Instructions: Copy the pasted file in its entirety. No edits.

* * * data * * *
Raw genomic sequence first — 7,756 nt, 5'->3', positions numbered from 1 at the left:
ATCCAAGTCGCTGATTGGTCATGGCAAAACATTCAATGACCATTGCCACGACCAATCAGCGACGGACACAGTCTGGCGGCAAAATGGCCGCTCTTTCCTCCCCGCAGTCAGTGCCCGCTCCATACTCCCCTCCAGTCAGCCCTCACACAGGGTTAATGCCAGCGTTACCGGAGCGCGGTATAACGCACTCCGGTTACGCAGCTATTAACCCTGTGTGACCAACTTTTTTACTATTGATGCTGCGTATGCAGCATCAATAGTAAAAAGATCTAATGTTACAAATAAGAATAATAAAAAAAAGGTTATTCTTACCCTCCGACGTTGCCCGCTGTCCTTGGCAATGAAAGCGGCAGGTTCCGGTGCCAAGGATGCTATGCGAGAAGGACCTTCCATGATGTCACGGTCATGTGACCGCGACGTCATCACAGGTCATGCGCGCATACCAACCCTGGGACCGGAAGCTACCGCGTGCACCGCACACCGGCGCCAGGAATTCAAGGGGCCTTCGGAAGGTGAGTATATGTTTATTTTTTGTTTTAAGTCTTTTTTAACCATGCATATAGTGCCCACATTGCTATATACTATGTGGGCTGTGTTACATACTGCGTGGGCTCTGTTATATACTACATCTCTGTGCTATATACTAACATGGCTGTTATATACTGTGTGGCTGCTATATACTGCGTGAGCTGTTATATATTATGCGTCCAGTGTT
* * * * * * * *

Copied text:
Raw genomic sequence first — 7,756 nt, 5'->3', positions numbered from 1 at the left:
ATCCAAGTCGCTGATTGGTCATGGCAAAACATTCAATGACCATTGCCACGACCAATCAGCGACGGACACAGTCTGGCGGCAAAATGGCCGCTCTTTCCTCCCCGCAGTCAGTGCCCGCTCCATACTCCCCTCCAGTCAGCCCTCACACAGGGTTAATGCCAGCGTTACCGGAGCGCGGTATAACGCACTCCGGTTACGCAGCTATTAACCCTGTGTGACCAACTTTTTTACTATTGATGCTGCGTATGCAGCATCAATAGTAAAAAGATCTAATGTTACAAATAAGAATAATAAAAAAAAGGTTATTCTTACCCTCCGACGTTGCCCGCTGTCCTTGGCAATGAAAGCGGCAGGTTCCGGTGCCAAGGATGCTATGCGAGAAGGACCTTCCATGATGTCACGGTCATGTGACCGCGACGTCATCACAGGTCATGCGCGCATACCAACCCTGGGACCGGAAGCTACCGCGTGCACCGCACACCGGCGCCAGGAATTCAAGGGGCCTTCGGAAGGTGAGTATATGTTTATTTTTTGTTTTAAGTCTTTTTTAACCATGCATATAGTGCCCACATTGCTATATACTATGTGGGCTGTGTTACATACTGCGTGGGCTCTGTTATATACTACATCTCTGTGCTATATACTAACATGGCTGTTATATACTGTGTGGCTGCTATATACTGCGTGAGCTGTTATATATTATGCGTCCAGTGTT